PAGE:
Who is more powerful on Facebook? 60 year olds or 20 year olds?
I’ve been thinking about this while chewing hard on an interesting nugget from the recent ‘Anatomy of Facebook’ study published by the Facebook Data Team and collaborators. (You can find a summary of the study here and a link to the full article download here.) The team selected five different age bands in the Facebook population, and for each of these five age cohorts, they looked at what age all that person’s Facebook friends were.
It’s the oldest Facebookers in the sample which have the widest variation in age range within their circle of FB-friends, and the youngest who have the narrowest.
Does this mean that if you want to achieve the widest potential reach for a message, your best bet is to target 60 year olds to spread it? That would be delightfully unexpected, if true. But I think it isn’t.
Let’s take a stroll together through a sanity check. For every 60 year old who’s FB-friends with a 20 year old, there is a corresponding 20 year old in the data who’s FB-friends with that very same 60 year old. For 60 years, the 20 year olds are noticeable, as a part of their friendship circle. But, when you look at the age distribution of FB-friendships for 20 year olds, 60 year olds form a vanishingly small part of their FB-friendship circle.
How can both these things be true? My guess about what’s going on is that the 20 year olds tend to have many, many more friends than the 60 year olds. I think that’s the main way in which 20 year olds could be important in 60 year olds’ FB-friends’ age distributions, but 60 year olds are not important (numerically speaking) to 20 year olds. This is just a guess but it’s my best guess about how these two facts could fit together. If you have other ideas let me know what they are!
What’s the consequence of this pattern of connectivity? We all know that raw connectivity and influence are not the same thing. If you’re feeling digressive and a bit geeky here’s a fun paper on the topic of how network structural characteristics affect viral distribution patterns by Kitsak et al. (Have fun but come back soon.) But without connectivity, there is no path for influence to propagate. So connectivity is interesting. It’s just not the only thing that’s interesting.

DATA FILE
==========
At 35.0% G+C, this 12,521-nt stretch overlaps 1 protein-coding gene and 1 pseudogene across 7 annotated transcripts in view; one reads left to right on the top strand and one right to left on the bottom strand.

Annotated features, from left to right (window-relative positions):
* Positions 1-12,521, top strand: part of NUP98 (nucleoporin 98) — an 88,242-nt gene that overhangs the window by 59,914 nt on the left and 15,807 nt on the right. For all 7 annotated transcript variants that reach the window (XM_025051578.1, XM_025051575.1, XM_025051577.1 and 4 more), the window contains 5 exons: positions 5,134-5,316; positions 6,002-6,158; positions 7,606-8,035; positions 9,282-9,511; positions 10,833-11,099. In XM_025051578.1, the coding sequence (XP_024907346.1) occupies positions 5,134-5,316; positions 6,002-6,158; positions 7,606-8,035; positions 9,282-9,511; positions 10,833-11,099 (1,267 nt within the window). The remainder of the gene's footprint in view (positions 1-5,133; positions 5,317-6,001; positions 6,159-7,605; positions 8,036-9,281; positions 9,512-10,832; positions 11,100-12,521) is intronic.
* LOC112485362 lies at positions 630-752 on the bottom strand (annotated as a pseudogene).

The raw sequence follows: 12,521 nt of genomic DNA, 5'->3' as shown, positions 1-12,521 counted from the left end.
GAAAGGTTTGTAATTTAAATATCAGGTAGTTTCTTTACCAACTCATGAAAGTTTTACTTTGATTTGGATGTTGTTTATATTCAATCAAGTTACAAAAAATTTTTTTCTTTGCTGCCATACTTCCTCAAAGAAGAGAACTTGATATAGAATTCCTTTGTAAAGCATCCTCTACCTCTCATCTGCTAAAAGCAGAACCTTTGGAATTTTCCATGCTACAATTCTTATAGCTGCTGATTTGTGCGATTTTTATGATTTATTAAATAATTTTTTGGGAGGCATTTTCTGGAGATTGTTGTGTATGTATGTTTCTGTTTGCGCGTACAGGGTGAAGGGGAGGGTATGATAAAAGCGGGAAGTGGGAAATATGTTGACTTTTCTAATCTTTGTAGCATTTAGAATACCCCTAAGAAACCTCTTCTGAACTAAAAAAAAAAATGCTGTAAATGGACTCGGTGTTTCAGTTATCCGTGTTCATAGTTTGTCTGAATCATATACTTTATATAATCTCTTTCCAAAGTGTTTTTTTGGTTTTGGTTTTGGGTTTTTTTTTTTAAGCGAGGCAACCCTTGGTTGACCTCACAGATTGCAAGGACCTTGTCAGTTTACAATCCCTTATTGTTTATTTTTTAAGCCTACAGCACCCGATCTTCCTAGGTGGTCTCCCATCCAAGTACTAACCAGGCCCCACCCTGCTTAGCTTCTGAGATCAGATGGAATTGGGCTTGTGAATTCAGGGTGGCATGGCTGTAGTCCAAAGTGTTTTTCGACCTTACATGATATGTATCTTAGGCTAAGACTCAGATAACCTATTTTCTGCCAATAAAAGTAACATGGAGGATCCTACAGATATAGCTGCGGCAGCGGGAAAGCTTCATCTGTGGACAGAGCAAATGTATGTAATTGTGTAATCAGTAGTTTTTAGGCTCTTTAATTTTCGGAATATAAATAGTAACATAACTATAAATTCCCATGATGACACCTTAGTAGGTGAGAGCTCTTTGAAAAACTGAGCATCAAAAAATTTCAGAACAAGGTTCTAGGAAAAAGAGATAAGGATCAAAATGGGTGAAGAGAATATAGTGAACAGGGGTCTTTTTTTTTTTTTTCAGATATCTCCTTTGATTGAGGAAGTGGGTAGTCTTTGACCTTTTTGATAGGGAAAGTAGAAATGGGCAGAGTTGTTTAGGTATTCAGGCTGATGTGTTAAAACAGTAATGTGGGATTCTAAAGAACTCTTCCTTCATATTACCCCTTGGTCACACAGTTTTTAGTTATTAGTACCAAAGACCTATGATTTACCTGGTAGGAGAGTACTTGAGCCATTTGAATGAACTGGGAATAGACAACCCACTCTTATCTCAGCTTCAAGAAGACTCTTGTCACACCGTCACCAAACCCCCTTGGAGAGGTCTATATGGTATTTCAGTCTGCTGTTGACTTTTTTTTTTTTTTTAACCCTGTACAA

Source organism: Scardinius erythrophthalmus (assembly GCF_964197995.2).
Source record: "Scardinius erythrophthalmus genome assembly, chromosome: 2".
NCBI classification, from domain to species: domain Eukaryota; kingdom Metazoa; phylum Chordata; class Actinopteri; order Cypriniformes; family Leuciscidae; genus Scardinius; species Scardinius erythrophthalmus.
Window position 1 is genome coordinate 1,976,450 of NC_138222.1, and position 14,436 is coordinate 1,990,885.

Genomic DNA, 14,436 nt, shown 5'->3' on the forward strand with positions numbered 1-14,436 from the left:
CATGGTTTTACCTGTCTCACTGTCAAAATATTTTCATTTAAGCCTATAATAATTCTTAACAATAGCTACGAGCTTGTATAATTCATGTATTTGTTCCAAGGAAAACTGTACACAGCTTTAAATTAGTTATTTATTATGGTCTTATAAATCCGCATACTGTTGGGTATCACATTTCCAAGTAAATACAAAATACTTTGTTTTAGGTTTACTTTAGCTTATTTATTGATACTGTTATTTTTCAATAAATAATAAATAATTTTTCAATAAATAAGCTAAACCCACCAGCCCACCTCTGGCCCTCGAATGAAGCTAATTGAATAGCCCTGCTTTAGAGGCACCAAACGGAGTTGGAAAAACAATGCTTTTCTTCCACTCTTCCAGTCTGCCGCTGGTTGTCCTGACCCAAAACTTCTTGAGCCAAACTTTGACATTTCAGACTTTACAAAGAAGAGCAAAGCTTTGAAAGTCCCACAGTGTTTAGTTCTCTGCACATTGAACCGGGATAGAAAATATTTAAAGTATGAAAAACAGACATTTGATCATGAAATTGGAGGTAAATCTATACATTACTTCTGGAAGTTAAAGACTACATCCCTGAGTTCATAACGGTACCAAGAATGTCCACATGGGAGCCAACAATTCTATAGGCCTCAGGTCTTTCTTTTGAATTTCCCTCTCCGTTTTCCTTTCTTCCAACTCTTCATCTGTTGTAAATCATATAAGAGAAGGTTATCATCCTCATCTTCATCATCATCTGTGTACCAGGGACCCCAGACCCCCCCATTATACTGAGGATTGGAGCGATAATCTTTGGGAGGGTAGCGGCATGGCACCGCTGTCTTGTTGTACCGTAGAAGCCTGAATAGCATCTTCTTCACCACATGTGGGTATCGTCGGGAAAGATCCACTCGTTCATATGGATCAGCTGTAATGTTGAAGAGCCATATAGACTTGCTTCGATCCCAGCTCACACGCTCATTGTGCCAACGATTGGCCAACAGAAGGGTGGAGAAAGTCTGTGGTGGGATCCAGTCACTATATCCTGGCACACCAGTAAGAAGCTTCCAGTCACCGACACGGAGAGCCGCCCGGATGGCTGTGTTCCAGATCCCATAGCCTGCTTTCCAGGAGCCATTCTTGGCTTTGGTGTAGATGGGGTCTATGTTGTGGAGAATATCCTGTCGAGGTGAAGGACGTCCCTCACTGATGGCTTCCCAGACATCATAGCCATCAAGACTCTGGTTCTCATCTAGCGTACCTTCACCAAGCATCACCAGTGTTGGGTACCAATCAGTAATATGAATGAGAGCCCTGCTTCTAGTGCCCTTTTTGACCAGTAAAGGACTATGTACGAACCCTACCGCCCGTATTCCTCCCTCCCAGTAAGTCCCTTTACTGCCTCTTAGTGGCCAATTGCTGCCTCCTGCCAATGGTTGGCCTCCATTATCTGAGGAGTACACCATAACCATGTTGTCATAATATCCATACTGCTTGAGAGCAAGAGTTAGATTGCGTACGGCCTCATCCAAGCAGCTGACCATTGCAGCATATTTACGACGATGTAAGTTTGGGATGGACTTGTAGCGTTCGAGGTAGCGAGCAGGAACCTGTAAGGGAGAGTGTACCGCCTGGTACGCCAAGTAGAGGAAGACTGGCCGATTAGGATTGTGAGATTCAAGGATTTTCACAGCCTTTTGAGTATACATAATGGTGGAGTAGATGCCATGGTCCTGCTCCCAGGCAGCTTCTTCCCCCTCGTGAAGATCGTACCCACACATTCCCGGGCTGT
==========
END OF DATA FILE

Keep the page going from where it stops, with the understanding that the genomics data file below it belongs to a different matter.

Considering the universe from a path connectivity point of view, what can we say about the relative potential power of 20 year olds vs 60 year olds? From the point of view of outbound communication, we can guess that as a 60 year old FB-friend it’s probably pretty hard to get the attention of the 20 year olds you’re connected to. Speaking purely in connectivity terms, you have to fight for attention against all those inbound comms channels from all those 20 year old age-mates. Your input is one of many.
But look at the information flow from the opposite perspective, and a tantalising possibility emerges. The 60 year olds have the most broadly balanced feed, in terms of the age range of their information sources. They will be better listeners, as their mixing deck is better adjusted to a wider range of signals from reality. They will know a greater diversity of things. They will be wiser, for structural reasons. If you think knowledge is power then you should bet on the 60 year olds. But I bet you knew that already.